The school board spent $75.83 million on instruction in 1992. That amount was $94.62 million in 2002, an increase of nearly 25 percent, according to the report.
In 1992, the school board spent $9.85 million on administration. That amount jumped to $15 million in 2002, an increase of a little more than 53 percent, the report states.
The Public Policy Institute classifies administration as business office duties, central office functions and school site administrators and support spending.
Instructional expenses are salaries for teachers and instructional staff, according to the institute.
The Policy Institute is a "nonpartisan public policy research and education organization that focuses on state policy issues," according to its Web site, www.mdpolicy.org.
Throughout the state, 20 of the 24 public school systems increased administrative spending at a greater percentage than instructional spending, the report states.
"Maryland's school districts, as a whole, are becoming increasingly top-heavy, with ever-increasing amounts of their budgets being dedicated to administrative overhead, rather than to the classroom," the report states.
Carol Mowen, the school board's public information officer, said Friday that the report used different numbers than what the school board uses, which come from the Maryland State Department of Education. The report's information came from the U.S. Census Bureau.
"Depending on how different costs ... are calculated, you're going to have different results ..." Mowen said.
She said the school board would need more time to determine whether the report's numbers were accurate, how much of the school system's budget makes up administrative costs and other spending information.
School Board Chief Operating Officer William Blum said in an e-mail statement Friday that he tried to call the Public Policy Institute several times in three days, but his messages weren't returned.
"Therefore, I cannot verify the accuracy of the data," Blum wrote.
Blum, however, wrote that based on the numbers in the report, Washington County's administrative expense per student is 12 percent less than the state average.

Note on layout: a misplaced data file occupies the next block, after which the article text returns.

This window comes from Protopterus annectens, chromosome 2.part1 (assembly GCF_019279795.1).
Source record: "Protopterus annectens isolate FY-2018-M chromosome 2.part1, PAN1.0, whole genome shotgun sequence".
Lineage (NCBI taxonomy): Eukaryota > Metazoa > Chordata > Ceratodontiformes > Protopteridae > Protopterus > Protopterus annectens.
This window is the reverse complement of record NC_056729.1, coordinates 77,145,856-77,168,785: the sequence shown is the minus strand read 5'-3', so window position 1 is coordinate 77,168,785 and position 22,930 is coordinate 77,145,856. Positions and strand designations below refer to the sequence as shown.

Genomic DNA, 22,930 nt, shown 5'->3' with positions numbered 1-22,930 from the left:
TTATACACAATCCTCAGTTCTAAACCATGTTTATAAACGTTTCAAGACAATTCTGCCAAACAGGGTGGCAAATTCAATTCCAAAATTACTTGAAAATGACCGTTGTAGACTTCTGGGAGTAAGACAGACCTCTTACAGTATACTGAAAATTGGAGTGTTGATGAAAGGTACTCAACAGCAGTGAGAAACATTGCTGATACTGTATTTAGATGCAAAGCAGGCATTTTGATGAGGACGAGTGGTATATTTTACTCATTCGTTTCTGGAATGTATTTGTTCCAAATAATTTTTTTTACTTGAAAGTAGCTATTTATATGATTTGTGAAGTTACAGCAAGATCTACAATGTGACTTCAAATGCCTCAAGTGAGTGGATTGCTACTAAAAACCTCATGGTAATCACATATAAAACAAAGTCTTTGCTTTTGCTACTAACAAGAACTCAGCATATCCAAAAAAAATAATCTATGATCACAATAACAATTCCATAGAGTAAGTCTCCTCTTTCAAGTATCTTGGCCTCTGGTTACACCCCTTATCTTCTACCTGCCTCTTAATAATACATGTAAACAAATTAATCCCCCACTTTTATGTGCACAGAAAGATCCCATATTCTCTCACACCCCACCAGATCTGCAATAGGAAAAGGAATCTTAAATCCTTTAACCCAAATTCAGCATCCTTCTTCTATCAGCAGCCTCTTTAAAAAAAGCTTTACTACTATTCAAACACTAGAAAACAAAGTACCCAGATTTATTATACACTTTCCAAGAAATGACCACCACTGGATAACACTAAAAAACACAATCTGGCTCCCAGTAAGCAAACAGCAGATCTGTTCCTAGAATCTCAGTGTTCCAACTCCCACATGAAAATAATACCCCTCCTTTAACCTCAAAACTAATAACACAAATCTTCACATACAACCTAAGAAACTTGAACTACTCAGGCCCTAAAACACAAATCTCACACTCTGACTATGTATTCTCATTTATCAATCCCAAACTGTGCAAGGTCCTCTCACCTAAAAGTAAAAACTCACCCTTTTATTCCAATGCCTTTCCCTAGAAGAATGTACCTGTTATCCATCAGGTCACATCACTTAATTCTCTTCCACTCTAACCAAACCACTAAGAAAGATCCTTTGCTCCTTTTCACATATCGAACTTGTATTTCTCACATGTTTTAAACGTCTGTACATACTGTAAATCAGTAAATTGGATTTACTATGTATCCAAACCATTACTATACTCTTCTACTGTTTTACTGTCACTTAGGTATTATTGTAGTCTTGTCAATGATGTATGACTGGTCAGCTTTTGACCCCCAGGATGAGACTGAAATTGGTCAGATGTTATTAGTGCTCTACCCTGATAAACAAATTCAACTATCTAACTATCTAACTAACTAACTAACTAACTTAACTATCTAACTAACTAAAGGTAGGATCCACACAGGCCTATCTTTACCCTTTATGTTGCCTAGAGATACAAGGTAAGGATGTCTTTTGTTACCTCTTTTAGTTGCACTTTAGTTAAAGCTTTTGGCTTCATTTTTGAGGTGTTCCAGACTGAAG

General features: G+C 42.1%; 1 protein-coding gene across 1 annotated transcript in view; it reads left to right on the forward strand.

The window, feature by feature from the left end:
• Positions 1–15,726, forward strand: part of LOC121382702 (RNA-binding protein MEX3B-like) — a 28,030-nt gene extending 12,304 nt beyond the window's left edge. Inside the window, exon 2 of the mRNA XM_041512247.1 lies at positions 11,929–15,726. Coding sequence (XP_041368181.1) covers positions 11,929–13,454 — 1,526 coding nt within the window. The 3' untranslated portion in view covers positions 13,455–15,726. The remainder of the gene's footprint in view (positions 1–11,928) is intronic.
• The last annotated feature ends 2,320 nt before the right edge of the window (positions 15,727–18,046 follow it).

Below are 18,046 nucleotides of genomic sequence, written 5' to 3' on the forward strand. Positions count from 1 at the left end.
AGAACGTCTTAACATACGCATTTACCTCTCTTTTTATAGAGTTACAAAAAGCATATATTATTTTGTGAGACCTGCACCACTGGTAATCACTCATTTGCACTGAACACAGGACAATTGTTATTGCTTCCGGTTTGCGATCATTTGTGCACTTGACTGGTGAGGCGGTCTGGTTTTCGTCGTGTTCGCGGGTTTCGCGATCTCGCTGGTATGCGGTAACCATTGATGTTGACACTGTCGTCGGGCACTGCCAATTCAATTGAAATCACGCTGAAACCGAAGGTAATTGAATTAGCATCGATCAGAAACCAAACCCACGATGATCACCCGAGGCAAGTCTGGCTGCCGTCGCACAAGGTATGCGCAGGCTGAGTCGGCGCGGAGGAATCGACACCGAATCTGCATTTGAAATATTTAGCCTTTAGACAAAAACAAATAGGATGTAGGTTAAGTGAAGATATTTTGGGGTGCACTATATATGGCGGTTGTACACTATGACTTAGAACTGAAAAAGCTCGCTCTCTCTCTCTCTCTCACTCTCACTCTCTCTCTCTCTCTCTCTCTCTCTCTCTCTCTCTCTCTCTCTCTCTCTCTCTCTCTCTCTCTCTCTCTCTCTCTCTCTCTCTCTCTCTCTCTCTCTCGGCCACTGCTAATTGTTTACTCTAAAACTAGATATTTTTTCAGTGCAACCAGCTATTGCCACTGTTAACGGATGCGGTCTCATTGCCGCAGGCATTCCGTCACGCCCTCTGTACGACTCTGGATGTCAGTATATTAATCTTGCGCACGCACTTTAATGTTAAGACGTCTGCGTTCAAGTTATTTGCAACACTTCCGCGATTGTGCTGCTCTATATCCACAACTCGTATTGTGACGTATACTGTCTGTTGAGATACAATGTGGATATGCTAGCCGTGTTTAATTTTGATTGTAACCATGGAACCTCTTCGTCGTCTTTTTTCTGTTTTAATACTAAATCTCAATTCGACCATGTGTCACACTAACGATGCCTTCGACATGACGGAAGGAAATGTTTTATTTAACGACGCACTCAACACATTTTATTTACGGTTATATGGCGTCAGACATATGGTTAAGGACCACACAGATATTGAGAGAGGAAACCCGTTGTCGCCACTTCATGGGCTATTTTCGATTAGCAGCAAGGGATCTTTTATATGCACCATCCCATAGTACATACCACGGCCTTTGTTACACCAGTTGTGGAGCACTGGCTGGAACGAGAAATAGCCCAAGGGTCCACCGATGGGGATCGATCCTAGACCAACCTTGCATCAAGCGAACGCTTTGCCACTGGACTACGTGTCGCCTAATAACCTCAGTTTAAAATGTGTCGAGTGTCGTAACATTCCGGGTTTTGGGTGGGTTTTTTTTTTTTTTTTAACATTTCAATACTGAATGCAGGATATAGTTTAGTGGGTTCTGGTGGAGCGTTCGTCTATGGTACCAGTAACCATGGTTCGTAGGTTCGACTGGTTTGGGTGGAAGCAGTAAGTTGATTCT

"In short, Washington County has done an excellent job of keeping administrative costs down while meeting increased regulatory expectations and achieving stellar student results," Blum wrote.
County Commissioners President Gregory I. Snook said this week he would feel more comfortable relying on what the school board says rather than on the report's statistics.
"I would probably rely on the school board's expertise to make these evaluations," Snook said.
The county is the main funding source for the school system.
Commissioner Doris J. Nipps said that the school board's administrative costs concerned her during the start of her first term on the board in the early to mid-1990s. Administrative costs took up more than 5 percent of the budget at that time, she said.
Nipps said she and fellow board member Tom Berry worked to get that spending down to the 4 percent range in 1994 and 1995, where it stayed for the next several years.
But the school board's focus on controlling administrative spending began to wane toward the end of her time on the board.
"The last couple of years, we were working on trying to get the teachers salaries up and not looking closely at the administrative costs," Nipps said.
Commissioners Vice President William J. Wivell said he's afraid that some reporting requirements of the federal government's No Child Left Behind Act would lead to more spending on administration.
"Obviously, our focus needs to be on the classroom," Wivell said.
The law calls for increased levels of collecting and reporting student and school performance information by schools to gauge yearly progress.
Commissioner John C. Munson said he thought the school board employed too many administrators at its Central Office and that some positions should be eliminated.
"I personally don't know why we need that many administrators in that office," Munson said. "I think we need to get the money back into the classroom - not only for teachers, but for books and (other instructional materials)."